|Ontario to let investors sue over
Revised bill greatly
broadens basis for shareholder action
November 23, 2004
The Ontario government yesterday introduced legislation to allow investors
to sue companies and their officers and directors for false or misleading
information in continuing disclosure.
Thus far, investors have only been able to sue based on misleading
statements in a prospectus for a primary offering, despite government
estimates that 90% of equity trading in Canada occurs after the initial
public offering is completed.
The United States already has provisions that allow suits based on
materially false and misleading statements in continuing disclosure. That
has been a reason why many large interlisted Canadian companies, such as
Nortel Networks Corp. and Biovail Corp., have seen lawsuits filed against
them from the United States but not from Canada.
Observers expect the bill to become law. Secondary-market civil liability
has received support from the Ontario and B.C. securities commissions,
investor groups and, most recently, an all-party committee of the Ontario
The proposal's critics have raised the spectre of a tide of frivolous
lawsuits that could tie up their resources and the courts.
Gerry Phillips, chairman of the management board of Cabinet and the
Ontario minister responsible for securities regulation, said the proposal
will help safeguard investors.
"The success of our marketplace depends not just on companies' ability to
raise capital, but also on investors feeling confident that they are going
to be protected," he said in an interview.
Mr. Phillips added that although he has heard concerns over the potential
for meritless lawsuits, "I'm satisfied that we've built in the necessary
protections for the companies but at the same time provided reasonable
access for investors [who] have been harmed."
The Ontario Teachers' Pension Plan, which has sued Nortel in the United
States over alleged false and misleading disclosure, yesterday praised the
province's efforts. "I think it's an important step in maturing the
capital markets," Robert Bertram, Teachers' executive vice-president of
investments, said in an interview. "We're pleased to see it move ahead and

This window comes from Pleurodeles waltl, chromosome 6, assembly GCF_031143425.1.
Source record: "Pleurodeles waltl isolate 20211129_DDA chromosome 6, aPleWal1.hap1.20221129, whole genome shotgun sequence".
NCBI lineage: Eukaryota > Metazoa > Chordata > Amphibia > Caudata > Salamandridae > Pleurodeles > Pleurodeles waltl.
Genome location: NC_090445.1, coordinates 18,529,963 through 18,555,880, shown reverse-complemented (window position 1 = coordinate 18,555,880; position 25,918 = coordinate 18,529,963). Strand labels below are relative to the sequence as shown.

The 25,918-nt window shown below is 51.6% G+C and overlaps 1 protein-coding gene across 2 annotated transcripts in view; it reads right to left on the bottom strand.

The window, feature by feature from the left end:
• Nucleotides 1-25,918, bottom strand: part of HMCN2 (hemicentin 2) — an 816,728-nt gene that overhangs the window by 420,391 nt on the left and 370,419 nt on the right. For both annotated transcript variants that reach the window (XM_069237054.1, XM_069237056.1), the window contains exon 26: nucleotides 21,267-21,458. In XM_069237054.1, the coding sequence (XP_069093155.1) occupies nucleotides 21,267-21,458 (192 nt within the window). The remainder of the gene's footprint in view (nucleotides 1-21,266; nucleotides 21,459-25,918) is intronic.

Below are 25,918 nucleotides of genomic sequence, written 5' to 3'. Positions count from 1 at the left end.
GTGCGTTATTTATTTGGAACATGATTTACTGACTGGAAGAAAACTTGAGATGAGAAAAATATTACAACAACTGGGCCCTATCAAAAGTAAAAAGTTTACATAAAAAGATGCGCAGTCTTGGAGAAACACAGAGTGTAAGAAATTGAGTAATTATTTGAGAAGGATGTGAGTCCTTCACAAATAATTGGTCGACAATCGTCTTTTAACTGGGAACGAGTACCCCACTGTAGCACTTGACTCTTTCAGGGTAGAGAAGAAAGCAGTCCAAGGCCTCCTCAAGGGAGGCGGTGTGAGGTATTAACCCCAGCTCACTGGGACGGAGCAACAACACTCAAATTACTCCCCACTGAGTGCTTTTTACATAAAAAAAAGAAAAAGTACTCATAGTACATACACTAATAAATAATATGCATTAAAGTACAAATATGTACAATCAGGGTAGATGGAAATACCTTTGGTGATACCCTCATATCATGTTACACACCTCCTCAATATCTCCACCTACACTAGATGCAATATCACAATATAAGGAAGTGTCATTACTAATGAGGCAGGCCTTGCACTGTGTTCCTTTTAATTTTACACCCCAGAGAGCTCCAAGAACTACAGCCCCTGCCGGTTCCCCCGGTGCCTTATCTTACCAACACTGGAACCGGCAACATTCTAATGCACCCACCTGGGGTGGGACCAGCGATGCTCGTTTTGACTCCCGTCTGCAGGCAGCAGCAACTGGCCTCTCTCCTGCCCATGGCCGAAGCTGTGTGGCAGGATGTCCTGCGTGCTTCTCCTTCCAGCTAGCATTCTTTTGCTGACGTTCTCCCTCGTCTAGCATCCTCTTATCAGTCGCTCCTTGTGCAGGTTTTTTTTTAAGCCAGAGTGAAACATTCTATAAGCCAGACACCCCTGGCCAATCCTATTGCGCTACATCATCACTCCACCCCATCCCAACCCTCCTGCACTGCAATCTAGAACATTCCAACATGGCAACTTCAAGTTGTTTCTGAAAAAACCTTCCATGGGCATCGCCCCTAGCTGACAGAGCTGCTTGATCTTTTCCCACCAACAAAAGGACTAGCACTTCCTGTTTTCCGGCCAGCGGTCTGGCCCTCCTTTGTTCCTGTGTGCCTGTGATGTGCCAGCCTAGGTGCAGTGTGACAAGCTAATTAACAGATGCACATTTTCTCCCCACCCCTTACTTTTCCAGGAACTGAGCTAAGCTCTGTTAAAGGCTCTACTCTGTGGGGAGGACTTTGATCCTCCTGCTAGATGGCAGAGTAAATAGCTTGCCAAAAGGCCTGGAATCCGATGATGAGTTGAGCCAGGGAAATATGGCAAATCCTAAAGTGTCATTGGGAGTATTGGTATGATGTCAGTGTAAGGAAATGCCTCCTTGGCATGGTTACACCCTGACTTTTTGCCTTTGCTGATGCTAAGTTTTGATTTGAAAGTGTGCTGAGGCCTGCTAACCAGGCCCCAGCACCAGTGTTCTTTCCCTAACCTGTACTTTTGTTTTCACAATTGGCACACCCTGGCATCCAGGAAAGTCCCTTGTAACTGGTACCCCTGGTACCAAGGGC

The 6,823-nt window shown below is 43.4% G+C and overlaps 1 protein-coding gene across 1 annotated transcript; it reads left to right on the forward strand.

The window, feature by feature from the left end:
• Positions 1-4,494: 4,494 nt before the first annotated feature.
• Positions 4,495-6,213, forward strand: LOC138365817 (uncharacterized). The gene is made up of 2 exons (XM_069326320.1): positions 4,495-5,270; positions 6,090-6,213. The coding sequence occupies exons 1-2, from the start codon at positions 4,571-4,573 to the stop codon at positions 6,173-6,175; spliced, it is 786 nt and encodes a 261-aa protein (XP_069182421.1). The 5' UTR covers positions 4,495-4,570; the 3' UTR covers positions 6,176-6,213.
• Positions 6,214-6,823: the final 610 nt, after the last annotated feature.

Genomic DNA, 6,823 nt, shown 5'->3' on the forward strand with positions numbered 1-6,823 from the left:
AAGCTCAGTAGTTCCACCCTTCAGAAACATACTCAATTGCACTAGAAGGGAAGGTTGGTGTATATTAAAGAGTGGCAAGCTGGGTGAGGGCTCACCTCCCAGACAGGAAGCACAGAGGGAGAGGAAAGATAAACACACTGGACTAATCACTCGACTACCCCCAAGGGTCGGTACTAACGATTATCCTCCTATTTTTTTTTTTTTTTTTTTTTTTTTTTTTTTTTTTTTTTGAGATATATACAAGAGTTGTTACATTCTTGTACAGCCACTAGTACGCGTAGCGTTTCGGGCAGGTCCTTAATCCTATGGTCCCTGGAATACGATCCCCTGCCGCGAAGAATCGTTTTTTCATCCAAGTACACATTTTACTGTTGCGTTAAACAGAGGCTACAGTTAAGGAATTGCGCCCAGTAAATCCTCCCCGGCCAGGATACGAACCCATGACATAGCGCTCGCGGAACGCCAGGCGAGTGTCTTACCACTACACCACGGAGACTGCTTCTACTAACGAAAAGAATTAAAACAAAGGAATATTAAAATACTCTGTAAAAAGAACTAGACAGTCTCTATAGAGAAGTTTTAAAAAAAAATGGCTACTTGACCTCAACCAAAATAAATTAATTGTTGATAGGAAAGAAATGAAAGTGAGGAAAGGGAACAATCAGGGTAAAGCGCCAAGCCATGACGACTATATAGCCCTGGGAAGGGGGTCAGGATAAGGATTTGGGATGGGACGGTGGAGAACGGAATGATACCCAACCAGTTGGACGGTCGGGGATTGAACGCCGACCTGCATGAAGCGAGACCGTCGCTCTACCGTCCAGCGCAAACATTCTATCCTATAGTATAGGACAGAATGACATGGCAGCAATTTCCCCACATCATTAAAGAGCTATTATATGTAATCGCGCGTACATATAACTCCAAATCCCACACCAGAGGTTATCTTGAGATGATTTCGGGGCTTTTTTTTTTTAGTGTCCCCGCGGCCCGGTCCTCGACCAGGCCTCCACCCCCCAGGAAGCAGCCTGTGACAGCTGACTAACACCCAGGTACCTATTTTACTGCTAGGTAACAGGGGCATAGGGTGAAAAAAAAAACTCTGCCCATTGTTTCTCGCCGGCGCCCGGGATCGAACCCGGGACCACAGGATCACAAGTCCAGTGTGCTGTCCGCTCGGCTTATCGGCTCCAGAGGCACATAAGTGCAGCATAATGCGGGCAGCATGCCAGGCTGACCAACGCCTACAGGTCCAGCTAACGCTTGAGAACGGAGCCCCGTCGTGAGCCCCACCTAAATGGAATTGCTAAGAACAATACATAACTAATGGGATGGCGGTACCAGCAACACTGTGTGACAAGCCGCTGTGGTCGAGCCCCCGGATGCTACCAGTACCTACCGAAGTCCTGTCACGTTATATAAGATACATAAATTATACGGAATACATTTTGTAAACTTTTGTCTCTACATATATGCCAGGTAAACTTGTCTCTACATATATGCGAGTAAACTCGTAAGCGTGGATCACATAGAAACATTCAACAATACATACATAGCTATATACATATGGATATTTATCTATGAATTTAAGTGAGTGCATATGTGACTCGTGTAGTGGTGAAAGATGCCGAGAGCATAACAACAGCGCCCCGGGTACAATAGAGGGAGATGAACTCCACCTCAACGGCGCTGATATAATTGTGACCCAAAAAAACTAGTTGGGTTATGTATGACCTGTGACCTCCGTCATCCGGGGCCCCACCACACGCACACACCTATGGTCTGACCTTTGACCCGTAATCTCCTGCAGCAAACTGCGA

would be interested in looking at the details."
While Ontario had already passed a law to allow class-actions over false
and misleading continuing disclosure, that legislation was found to
contain technical issues that needed to be addressed with amendments.
The bill introduced yesterday will deal with those issues, which mainly
concern ensuring consistency with remedies available to primary-market
investors. The secondary-market civil liability provisions can then be
The Civil Liability Coalition, a lobby group representing representing BCE
Inc., Alcan Inc., EnCana Corp., Power Corp. and Bell Canada, has recently
argued against implementing the provisions. While the coalition says it
backs the right of investors to sue, it has tried to convince Ontario and
British Columbia -- where similar legislation is also in the works -- that
the governments risk creating an environment more favourable to class
actions than the United States.
But a legal expert said yesterday that provisions contained in the
proposed laws would discourage suits, both frivolous and meritorious
"I have real doubts about ... the likelihood of that legislation being
used very frequently," said Philip Anisman, a Toronto-based securities
litigator. "The issue isn't whether the floodgates are going to open. The
issue is whether there's going to be a trickle."
Mr. Anisman said the proposed laws are structured to require court
approval -- and thus a full hearing -- before a case can proceed. Even
then, a second hearing for the suit to be certified as a class action is
needed, he added.
The upfront costs associated with this process "can be in the hundreds of
thousands of dollars," Mr. Anisman said. "That in itself will be a
significant deterrent to investors bringing class actions."
The Ontario legislation also caps the liability of a company or its
officers or directors. In the case of companies, the limit sat at either
5% of market cap or $1-million, whichever is greater. For directors and
officers, it is the greater of either $25,000 or 50% of annual
Mr. Anisman called the director/officer limit "a joke," adding "no one is
going to bring a class action against directors for those amounts."